Don’t get caught up in the rat race to the finish line. You can make money at this I just don’t want to see you loose yourself trying to get there. I find myself staying away from blogs that are always talking about how to get the numbers up, etc. I go back months later and I see that certain readers have left because all they were hearing about is how to make your blog grow. It has a mental tendency to drive those of us away that want a community. When you do find that balance….please share! I am excited about your journey that you are on. Do keep us posted…with grace.

    I know you speak on topics with deep passion. I want to see you continue to do this. Mother hen talking here. You have always kept things on a personal level and I know you will continue to do this.

    Oh, I love to read Ajith above. He is a wonderful example of finding a balance of his readers. Of course, I love you also Ari!

    I am just reminding you to remain you and the money will come!

    1. Tammy,

      Thanks for the warning! 😉 I suppose some bloggers “sell out” and become a traffic whore by churning out stuff written more for search engines than people.

      I am careful not to dilute this blog with too much of blogging-related stuff. This blog is not about blogging. 🙂 But that said, this is my main blog currently, and I occasionally have to use it to make announcements or communicate with my fellow bloggers. I do intend to move all my entrepreneurial stuff to its own dedicated space, but I hope you bear with me until then.

      I don’t think I’m ever going to stop being personal. It’s just not in my nature. Blogs evolve and change, so some readers coming and going are inevitable. But I promise to always be as authentic as I can with not just this blog but everything I do.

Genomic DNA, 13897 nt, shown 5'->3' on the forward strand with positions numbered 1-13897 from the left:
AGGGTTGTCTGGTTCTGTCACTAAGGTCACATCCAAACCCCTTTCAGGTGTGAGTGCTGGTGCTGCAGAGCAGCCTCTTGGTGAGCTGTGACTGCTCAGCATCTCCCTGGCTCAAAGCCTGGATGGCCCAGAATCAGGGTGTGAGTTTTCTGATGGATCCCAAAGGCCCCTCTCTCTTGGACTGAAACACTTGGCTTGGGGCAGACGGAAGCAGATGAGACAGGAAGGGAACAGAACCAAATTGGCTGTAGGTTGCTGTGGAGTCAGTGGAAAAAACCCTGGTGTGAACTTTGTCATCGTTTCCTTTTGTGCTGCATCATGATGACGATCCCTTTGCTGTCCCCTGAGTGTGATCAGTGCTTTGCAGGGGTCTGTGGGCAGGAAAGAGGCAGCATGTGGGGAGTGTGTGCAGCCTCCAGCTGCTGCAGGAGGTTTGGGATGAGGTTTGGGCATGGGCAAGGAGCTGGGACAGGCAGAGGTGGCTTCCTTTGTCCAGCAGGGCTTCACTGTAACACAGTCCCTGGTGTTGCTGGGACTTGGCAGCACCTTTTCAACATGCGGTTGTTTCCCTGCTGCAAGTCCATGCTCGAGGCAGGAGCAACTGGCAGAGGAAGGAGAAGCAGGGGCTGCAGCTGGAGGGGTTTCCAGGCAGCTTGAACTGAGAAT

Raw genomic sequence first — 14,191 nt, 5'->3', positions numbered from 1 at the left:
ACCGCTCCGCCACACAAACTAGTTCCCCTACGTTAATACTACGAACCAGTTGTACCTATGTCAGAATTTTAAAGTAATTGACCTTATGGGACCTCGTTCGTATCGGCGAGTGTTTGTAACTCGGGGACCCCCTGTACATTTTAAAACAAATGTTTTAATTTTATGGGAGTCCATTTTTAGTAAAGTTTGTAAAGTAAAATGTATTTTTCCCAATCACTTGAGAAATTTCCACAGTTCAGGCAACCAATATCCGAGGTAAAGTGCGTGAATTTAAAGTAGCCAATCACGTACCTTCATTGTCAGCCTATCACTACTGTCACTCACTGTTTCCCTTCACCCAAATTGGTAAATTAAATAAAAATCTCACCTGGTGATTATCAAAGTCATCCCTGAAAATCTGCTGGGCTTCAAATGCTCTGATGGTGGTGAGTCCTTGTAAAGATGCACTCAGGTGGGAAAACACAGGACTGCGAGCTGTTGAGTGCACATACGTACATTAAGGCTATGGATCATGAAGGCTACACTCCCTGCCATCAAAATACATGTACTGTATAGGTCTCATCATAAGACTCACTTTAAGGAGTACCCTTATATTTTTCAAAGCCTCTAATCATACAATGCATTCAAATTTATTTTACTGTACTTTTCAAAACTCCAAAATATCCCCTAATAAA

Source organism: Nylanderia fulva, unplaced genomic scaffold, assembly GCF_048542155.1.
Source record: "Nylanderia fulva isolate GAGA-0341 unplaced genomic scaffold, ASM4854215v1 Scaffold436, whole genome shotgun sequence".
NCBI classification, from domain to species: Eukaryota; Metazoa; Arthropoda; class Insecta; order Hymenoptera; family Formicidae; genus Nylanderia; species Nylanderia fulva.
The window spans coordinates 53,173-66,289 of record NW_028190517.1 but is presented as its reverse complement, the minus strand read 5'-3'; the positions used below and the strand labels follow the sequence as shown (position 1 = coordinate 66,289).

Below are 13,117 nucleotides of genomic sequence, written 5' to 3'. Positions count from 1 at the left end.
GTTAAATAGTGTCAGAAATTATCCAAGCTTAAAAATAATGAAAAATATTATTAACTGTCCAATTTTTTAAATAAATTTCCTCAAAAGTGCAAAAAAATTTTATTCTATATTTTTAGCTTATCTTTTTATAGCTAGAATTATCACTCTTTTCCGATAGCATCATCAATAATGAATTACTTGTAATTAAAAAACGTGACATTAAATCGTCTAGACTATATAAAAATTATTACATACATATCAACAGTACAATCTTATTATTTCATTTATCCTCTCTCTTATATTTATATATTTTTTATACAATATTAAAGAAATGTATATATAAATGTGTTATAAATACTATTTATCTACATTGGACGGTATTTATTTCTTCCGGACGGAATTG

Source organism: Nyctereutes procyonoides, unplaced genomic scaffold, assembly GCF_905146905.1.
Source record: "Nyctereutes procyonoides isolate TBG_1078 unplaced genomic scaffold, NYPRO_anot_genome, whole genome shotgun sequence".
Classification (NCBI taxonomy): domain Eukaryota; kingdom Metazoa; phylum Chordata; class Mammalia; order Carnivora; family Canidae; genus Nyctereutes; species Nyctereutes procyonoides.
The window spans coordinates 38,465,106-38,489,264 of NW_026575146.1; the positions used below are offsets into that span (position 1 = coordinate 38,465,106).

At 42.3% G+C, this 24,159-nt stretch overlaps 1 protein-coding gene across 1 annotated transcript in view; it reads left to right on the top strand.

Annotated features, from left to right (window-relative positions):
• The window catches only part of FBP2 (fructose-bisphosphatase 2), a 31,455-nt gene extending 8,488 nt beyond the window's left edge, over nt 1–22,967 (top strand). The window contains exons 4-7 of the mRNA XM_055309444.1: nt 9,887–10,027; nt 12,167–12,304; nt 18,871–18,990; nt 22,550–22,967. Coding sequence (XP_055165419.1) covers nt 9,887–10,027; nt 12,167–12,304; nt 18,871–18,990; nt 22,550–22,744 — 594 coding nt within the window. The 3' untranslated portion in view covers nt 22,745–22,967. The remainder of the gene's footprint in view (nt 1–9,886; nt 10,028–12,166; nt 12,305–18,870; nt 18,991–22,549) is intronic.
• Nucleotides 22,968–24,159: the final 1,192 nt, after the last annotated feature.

8. Well Ari, it look like you have already gotten some good advice above and I’m learning just by reading there responses so I’m probably not the one to ask. I agree with Laurie. Ask the big guys. What have you got to lose? What’s the worse they can say? “No?” or not respond back. You don’t know til you try. Many people love to help others succeed.

    Please do keep us posted.

    Jennifer´s last blog post..Come and Share in My Misery

    1. Jennifer,

      Yes, and I did contact some big ones. But I think through all the conversations, I’m coming to a projection that I think is strong and convincing.

      It’s a good feeling when you feel like what you’re intending to do is grounded in reality and truth — it gives you confidence about your success. I’m getting there.

      And of course, I’ll let you know what I’m up to. Always!


    1. Akemi,

      Yes, I did hear about the Online Business School. I checked out her material and I’m planning to get it. The only question is to whether get it now and save $200 or get it later, after I get the financing, when I have the money in the budget for such coaching material.

      I can see how getting her material may impact my business vision and projection, but I’m close enough to the point where I’m going to file applications to the actual bank, that I am not sure if I want to take the time to read it and let it affect my vision. The plan I’m presenting to the bank is just to convince them that I am going to pay back their loan — while I do believe that the core of my business vision will not change too much, I think it’ll evolve and change as I go about running my business.

      So I just needed some feedback from fellow entrepreneurs. Did you think my projection was realistic/achievable? That’s what I’d like to know. Thanks!